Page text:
Time to sound the alarm on an ominous political epidemic sweeping the nation today.
A feverish America finds itself larynx-deep in the throes of a severe case of debate fatigue, as evidenced by the most recent gathering of GOP candidates in Nevada –– which by any unofficial tally should count as the 367th debate in the past four months, with about 519 to go before an actual nominee is grudgingly settled upon.
Nowhere are the symptoms of this malaise more apparent than amongst the participants themselves, who have slowly shifted from irritable to ornery to downright cantankerous.
And it's going to take more than a short regimen of low-grade antibiotics to kick this virulent bug.
You could say the last debate got a bit testy. You could also say that Girl Scouts make ineffective NFL middle linebackers. In nickel coverage. Against Aaron Rodgers.
Mirroring the emotions of their constituents, the candidates are starting to get on each other's nerves like somebody else's disco music in a bathroom with stainless steel walls.
After Rick Perry accused Mitt Romney of hiring illegal aliens to work on his lawn, the former governor of Massachusetts put a condescending hand on the Texas governor's shoulder and received a look that would liquefy granite.
Fortunately, Mitt is made of stiffer stuff. But only the presence of TV cameras kept the two from making a date to meet under the bleachers right after school.
Perry's frustration is evident. The shine on his campaign has faded to root-cellar dim, partly due to an inability to form a complete sentence in public.
Himself admitting, "Debates aren't my strong suit." No. Not your strong suit. Weak suit. Leisure suit. Bathing suit. Or birthday suit. Face it, debates aren't your Bermuda shorts. And neither is foreign policy Herman Cain's black socks with sandals.
Michele Bachmann was confused by Libya being part of Africa, and Newt Gingrich may have scuttled his entire campaign by vowing, as nominee, to engage President Obama in a series of seven three-hour-long debates.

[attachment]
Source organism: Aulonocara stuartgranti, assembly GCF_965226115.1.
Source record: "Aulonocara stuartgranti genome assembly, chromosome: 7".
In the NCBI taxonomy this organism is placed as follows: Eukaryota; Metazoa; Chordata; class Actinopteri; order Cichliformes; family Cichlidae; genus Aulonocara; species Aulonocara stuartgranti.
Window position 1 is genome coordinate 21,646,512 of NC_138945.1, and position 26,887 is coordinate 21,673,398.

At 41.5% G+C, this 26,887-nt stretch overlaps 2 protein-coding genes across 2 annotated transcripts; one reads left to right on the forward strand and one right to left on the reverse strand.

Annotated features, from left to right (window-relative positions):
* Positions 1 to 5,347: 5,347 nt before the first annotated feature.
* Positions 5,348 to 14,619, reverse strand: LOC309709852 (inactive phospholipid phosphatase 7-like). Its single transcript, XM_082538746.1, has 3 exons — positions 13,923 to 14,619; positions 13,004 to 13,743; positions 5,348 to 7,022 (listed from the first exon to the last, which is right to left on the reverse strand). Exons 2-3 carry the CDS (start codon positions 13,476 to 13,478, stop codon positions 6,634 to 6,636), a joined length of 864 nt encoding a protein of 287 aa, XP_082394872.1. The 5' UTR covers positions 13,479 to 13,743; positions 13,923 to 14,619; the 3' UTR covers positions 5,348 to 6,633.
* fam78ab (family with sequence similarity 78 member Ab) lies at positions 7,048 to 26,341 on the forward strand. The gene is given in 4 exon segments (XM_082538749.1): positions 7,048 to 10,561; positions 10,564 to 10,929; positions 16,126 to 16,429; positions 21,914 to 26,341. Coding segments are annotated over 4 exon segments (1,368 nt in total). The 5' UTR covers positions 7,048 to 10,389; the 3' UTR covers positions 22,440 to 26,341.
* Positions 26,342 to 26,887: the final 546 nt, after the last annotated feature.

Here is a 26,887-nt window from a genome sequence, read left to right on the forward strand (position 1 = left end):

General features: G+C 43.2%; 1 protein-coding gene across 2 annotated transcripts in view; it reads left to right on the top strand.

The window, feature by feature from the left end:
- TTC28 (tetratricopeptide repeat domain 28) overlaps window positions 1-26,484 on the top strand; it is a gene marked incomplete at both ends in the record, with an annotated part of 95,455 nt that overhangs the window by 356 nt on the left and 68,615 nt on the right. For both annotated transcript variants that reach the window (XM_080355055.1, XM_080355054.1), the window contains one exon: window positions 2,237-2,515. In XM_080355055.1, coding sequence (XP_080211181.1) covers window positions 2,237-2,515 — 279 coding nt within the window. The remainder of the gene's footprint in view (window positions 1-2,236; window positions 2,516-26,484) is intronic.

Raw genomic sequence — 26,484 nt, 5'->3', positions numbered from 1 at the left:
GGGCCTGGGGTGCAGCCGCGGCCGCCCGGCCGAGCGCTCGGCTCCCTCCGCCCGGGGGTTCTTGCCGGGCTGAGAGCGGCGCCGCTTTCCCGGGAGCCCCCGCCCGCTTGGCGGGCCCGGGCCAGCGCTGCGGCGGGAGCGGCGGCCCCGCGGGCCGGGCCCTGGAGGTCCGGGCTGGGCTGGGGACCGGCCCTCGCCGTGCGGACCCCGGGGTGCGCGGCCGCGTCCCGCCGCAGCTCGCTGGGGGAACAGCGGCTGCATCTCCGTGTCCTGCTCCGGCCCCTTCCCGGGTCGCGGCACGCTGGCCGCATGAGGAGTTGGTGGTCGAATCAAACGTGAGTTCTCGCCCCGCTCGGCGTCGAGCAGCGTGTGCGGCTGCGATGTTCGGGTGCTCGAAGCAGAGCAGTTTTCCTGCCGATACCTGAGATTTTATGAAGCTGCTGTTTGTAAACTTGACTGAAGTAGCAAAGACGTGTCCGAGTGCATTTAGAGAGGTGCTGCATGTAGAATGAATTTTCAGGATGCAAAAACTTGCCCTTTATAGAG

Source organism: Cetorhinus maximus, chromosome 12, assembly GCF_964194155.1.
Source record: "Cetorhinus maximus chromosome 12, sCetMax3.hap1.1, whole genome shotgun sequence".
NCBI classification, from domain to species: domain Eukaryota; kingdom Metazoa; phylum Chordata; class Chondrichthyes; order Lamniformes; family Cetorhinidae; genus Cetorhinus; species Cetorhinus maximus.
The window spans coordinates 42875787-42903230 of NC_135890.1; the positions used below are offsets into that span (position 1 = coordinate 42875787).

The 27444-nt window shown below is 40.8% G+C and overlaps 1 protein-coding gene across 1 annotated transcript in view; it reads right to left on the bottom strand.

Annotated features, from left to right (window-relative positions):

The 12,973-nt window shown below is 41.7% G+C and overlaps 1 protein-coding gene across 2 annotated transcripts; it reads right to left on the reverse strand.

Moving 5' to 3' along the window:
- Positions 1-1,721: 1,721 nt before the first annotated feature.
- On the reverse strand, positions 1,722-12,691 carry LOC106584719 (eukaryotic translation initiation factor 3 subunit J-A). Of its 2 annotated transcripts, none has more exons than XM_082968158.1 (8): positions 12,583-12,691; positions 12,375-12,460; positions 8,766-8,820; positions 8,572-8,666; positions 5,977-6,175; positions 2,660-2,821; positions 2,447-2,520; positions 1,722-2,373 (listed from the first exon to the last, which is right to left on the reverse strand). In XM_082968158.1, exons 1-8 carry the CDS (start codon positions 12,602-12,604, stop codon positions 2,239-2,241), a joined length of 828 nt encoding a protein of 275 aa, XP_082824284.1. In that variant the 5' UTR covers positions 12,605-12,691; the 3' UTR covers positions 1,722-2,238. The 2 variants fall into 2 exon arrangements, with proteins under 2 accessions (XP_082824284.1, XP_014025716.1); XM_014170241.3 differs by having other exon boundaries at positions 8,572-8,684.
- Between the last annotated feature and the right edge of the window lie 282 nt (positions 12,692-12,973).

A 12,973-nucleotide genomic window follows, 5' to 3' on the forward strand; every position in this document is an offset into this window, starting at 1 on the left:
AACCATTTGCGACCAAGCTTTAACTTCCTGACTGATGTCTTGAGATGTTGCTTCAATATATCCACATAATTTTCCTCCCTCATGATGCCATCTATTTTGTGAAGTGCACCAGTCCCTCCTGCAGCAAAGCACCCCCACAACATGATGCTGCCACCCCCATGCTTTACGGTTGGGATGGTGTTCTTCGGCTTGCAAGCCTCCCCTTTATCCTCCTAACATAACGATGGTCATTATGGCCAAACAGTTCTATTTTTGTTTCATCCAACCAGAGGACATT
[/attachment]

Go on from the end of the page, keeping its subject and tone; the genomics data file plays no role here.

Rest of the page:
Smooth move. Like telling a man with heartburn you plan on serving nothing but jalapeno burritos for dinner the next two weeks. And the sour cream has curdled. Plenty of Tabasco, though.
The seven nominees in attendance spent the evening snapping at one another like hyenas over the last piece of zebra calf muscle.
When the subject of immigration arose, they climbed across their podiums playing king of the hill on who would implement the strictest enforcement. Variously promising to utilize the National Guard, electric fences, predator drones; and I think somebody mentioned alligator pits.
Domestic alligators, of course.
The experts claim these things are designed to build better candidates. "His new-found confidence is a direct result of being hardened in the primary debates." But where does "battle tested" end and Post-Traumatic Stress Syndrome begin?
Could John McCain's punch-drunk staggering be attributed to the head blows he sustained over six months of these internecine conflicts four years ago?
Luckily for everybody, the next debate is about three weeks hence. Plenty of time to grab some air and arrange a few photo-ops in stately poses, such as handing out Halloween candy and voting.
Not forgetting the most important presidential business of all, begging for more money. Power ties off. Knee pads on.
The New York Times says Emmy-nominated comedian and writer Will Durst "is quite possibly the best political satirist working in the country today." Durst is a political comedian, who has performed around the world and is a familiar pundit on television and radio. E-mail Will at email@example.com. His column is distributed by the Cagle Cartoons Inc. syndicate.